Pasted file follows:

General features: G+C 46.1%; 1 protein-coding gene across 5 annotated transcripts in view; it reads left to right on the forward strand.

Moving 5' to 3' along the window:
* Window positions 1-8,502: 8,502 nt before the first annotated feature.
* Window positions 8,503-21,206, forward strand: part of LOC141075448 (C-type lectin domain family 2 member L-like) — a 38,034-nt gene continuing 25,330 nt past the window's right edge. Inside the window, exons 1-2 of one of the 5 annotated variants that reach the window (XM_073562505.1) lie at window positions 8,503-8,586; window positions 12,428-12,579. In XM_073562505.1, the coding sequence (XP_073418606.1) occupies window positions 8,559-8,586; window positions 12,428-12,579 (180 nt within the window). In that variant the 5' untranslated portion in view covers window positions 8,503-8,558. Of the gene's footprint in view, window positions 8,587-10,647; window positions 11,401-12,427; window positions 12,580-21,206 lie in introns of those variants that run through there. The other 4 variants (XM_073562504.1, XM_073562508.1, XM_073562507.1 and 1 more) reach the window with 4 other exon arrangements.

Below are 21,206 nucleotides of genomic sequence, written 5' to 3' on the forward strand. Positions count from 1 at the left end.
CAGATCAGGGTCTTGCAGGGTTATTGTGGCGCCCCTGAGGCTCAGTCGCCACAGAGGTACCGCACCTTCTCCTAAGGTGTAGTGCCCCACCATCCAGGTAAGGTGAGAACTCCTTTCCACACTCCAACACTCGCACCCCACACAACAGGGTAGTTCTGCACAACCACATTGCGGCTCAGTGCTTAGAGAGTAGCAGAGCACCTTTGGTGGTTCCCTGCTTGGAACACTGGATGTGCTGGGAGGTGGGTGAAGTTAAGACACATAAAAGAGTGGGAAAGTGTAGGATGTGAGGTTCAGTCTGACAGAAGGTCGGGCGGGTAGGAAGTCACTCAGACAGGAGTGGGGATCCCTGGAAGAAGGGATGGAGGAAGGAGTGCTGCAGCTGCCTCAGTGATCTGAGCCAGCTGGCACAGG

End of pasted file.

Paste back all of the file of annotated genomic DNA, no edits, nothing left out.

General features: G+C 46.1%; 1 protein-coding gene across 5 annotated transcripts in view; it reads left to right on the forward strand.

Moving 5' to 3' along the window:
* Window positions 1-8,502: 8,502 nt before the first annotated feature.
* Window positions 8,503-21,206, forward strand: part of LOC141075448 (C-type lectin domain family 2 member L-like) — a 38,034-nt gene continuing 25,330 nt past the window's right edge. Inside the window, exons 1-2 of one of the 5 annotated variants that reach the window (XM_073562505.1) lie at window positions 8,503-8,586; window positions 12,428-12,579. In XM_073562505.1, the coding sequence (XP_073418606.1) occupies window positions 8,559-8,586; window positions 12,428-12,579 (180 nt within the window). In that variant the 5' untranslated portion in view covers window positions 8,503-8,558. Of the gene's footprint in view, window positions 8,587-10,647; window positions 11,401-12,427; window positions 12,580-21,206 lie in introns of those variants that run through there. The other 4 variants (XM_073562504.1, XM_073562508.1, XM_073562507.1 and 1 more) reach the window with 4 other exon arrangements.

Below are 21,206 nucleotides of genomic sequence, written 5' to 3' on the forward strand. Positions count from 1 at the left end.
CAGATCAGGGTCTTGCAGGGTTATTGTGGCGCCCCTGAGGCTCAGTCGCCACAGAGGTACCGCACCTTCTCCTAAGGTGTAGTGCCCCACCATCCAGGTAAGGTGAGAACTCCTTTCCACACTCCAACACTCGCACCCCACACAACAGGGTAGTTCTGCACAACCACATTGCGGCTCAGTGCTTAGAGAGTAGCAGAGCACCTTTGGTGGTTCCCTGCTTGGAACACTGGATGTGCTGGGAGGTGGGTGAAGTTAAGACACATAAAAGAGTGGGAAAGTGTAGGATGTGAGGTTCAGTCTGACAGAAGGTCGGGCGGGTAGGAAGTCACTCAGACAGGAGTGGGGATCCCTGGAAGAAGGGATGGAGGAAGGAGTGCTGCAGCTGCCTCAGTGATCTGAGCCAGCTGGCACAGG